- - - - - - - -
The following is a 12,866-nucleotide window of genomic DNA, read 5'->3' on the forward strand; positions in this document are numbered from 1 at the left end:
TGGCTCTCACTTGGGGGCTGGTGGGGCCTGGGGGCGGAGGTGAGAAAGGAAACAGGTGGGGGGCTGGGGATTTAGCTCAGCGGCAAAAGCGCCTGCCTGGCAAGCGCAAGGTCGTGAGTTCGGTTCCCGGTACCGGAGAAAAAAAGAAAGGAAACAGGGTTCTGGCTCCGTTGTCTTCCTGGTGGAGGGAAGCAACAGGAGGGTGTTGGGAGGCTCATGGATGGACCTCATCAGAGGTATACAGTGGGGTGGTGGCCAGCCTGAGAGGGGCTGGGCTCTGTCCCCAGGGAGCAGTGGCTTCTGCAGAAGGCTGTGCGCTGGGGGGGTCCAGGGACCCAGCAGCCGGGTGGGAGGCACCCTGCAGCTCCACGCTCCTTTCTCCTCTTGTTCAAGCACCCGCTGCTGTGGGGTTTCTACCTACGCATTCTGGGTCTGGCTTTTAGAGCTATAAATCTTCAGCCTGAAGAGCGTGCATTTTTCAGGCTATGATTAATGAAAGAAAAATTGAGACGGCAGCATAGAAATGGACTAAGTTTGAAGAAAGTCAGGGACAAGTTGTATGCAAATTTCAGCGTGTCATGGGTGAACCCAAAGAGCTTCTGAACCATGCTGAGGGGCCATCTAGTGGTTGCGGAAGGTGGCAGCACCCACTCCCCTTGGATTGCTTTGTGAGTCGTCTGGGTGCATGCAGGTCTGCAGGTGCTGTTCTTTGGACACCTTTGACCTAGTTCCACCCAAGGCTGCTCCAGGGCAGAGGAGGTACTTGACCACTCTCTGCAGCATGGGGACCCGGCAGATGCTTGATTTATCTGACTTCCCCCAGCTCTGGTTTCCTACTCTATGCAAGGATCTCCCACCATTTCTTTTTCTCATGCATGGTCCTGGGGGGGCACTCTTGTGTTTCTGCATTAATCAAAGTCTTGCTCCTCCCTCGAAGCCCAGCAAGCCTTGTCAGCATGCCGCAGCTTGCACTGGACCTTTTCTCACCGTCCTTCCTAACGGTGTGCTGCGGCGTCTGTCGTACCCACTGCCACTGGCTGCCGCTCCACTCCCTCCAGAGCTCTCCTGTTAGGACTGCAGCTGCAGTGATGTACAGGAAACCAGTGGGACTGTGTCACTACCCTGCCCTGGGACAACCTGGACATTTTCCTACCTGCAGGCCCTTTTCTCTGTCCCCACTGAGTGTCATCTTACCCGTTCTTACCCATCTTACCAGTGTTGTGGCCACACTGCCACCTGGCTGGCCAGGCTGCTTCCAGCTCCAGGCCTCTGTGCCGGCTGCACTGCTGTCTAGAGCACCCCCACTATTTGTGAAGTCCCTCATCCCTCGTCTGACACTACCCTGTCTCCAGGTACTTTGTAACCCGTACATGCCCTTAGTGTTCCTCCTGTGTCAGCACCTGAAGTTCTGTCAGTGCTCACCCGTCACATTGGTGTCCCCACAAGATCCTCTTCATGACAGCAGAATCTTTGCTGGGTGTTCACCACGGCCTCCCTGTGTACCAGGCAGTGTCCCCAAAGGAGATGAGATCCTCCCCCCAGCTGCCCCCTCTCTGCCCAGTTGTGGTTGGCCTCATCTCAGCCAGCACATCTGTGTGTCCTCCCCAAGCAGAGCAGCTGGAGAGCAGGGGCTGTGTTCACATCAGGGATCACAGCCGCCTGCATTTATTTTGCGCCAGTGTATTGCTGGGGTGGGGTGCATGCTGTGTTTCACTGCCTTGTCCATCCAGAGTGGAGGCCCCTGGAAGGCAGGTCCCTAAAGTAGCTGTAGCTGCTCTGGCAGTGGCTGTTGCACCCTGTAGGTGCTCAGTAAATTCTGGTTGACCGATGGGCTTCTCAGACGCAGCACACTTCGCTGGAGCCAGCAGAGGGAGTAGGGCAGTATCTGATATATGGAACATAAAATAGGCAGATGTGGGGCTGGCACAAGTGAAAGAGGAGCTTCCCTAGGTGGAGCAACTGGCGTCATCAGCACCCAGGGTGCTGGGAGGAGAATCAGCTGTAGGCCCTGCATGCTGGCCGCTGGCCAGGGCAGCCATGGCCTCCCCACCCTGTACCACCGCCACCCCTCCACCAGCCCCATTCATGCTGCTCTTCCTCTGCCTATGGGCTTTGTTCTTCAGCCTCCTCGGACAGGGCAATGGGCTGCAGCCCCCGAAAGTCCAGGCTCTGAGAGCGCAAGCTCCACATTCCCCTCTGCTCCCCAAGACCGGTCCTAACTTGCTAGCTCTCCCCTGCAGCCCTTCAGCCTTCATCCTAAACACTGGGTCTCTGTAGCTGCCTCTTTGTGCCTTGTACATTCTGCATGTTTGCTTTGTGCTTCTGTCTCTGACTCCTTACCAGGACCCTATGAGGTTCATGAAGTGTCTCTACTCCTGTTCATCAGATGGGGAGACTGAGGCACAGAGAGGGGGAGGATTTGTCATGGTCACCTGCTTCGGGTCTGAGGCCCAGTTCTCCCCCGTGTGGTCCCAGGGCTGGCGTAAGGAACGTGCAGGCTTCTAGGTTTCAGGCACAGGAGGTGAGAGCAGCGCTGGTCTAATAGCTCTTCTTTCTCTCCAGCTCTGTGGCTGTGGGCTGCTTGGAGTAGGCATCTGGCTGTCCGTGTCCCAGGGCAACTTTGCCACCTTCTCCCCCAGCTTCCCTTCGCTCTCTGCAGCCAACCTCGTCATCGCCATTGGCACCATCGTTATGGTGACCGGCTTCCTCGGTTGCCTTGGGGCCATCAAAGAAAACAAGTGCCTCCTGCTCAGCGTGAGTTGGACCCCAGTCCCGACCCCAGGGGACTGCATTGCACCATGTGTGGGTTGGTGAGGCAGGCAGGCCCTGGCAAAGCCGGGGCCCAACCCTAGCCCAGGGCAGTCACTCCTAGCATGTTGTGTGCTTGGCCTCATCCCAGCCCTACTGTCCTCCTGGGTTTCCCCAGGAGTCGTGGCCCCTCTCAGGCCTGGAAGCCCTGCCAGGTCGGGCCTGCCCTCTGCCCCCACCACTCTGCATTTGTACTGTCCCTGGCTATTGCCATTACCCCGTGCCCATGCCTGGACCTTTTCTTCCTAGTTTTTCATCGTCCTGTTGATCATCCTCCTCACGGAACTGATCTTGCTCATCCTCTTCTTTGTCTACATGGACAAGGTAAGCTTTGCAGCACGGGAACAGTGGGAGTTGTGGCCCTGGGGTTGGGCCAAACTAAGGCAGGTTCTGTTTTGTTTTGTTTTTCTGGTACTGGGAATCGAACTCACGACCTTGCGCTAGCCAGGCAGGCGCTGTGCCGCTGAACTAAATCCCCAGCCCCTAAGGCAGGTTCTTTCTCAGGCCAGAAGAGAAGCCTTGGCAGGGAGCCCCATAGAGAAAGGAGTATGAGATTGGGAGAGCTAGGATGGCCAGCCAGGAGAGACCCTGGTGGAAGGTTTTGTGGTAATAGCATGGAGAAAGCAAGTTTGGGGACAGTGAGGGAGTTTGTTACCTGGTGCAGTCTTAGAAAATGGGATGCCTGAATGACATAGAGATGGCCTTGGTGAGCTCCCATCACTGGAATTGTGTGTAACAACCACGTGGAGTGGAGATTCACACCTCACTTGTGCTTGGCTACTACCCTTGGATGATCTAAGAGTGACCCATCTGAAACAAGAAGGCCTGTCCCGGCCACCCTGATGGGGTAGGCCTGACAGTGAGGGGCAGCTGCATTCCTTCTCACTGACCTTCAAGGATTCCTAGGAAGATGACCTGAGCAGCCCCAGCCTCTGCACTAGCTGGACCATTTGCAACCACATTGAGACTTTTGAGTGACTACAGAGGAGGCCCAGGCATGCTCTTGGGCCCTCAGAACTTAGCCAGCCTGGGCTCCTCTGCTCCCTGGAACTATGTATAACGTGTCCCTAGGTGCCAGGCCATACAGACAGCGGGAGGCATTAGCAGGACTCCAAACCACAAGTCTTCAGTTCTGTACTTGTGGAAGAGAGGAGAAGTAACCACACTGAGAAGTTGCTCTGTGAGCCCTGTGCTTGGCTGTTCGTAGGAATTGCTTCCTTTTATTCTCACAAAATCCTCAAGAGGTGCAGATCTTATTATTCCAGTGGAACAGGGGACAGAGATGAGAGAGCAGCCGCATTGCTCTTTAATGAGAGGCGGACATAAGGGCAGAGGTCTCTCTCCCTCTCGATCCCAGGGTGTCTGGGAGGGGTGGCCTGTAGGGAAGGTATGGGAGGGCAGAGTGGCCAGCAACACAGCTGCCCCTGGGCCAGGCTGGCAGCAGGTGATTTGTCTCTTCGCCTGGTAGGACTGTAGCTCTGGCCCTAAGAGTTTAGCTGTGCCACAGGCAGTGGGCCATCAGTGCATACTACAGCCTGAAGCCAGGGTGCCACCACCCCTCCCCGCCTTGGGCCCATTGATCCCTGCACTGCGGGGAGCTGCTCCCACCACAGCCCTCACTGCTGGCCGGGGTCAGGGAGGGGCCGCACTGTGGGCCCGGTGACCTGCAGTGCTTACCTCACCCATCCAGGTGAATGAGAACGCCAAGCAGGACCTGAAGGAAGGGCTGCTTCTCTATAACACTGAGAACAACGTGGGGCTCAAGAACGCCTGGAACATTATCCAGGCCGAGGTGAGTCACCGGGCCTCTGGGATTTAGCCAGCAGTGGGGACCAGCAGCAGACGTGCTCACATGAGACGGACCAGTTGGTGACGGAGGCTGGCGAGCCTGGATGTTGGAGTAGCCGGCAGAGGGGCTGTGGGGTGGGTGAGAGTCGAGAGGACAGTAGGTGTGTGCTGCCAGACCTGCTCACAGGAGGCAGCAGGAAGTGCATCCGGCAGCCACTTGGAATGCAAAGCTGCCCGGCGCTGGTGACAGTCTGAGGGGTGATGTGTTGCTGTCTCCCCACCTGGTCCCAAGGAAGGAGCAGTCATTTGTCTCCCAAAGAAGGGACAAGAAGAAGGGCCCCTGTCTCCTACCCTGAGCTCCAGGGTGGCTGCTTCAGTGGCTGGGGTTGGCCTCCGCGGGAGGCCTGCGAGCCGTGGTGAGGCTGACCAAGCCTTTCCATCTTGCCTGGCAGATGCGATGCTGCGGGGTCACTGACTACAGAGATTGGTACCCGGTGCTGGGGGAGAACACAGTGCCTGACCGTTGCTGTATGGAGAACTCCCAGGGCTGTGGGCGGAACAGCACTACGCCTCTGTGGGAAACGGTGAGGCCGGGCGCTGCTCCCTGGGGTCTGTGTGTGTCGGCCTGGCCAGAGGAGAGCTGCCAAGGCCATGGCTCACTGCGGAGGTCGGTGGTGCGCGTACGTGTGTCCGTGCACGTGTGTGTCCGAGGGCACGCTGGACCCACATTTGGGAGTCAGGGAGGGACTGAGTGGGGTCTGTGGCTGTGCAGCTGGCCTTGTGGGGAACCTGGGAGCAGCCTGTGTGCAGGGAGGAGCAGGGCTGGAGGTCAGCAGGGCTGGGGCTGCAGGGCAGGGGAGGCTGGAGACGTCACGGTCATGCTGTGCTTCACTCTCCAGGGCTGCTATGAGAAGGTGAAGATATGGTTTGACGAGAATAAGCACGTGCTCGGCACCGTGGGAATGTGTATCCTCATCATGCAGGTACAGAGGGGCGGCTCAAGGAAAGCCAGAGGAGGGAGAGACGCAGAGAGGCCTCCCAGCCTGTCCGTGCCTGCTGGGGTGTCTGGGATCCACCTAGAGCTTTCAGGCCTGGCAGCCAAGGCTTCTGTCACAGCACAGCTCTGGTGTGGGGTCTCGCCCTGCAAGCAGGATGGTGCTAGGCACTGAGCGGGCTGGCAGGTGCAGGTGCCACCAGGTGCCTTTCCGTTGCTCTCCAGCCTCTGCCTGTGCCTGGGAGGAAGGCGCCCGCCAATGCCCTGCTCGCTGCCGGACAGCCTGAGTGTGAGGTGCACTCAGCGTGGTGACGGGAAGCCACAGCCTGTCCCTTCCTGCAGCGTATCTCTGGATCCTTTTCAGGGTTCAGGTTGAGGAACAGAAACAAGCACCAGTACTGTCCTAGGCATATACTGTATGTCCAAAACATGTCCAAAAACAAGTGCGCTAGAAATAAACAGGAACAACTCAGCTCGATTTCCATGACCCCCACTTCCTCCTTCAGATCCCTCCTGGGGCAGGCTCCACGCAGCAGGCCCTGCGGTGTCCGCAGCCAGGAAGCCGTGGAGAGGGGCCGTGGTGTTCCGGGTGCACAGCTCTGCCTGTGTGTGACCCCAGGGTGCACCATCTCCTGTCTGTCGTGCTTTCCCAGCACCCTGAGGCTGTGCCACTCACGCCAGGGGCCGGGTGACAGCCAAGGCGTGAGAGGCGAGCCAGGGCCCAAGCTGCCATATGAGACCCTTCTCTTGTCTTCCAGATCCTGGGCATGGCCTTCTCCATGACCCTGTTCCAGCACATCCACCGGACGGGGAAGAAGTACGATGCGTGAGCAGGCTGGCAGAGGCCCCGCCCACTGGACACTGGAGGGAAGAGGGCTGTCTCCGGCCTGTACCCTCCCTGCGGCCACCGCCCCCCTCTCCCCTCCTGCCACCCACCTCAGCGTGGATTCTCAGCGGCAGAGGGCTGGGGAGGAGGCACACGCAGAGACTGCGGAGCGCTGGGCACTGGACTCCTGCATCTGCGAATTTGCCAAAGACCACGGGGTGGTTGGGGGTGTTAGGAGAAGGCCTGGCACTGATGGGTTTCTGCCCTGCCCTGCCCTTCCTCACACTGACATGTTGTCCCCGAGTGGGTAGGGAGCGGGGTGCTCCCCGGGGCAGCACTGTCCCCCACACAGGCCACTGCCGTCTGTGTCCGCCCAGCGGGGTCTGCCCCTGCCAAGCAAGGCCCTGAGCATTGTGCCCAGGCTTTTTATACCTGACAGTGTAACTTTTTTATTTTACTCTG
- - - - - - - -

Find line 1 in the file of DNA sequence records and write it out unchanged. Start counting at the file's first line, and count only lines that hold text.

The following is a 12,866-nucleotide window of genomic DNA, read 5'->3' on the forward strand; positions in this document are numbered from 1 at the left end: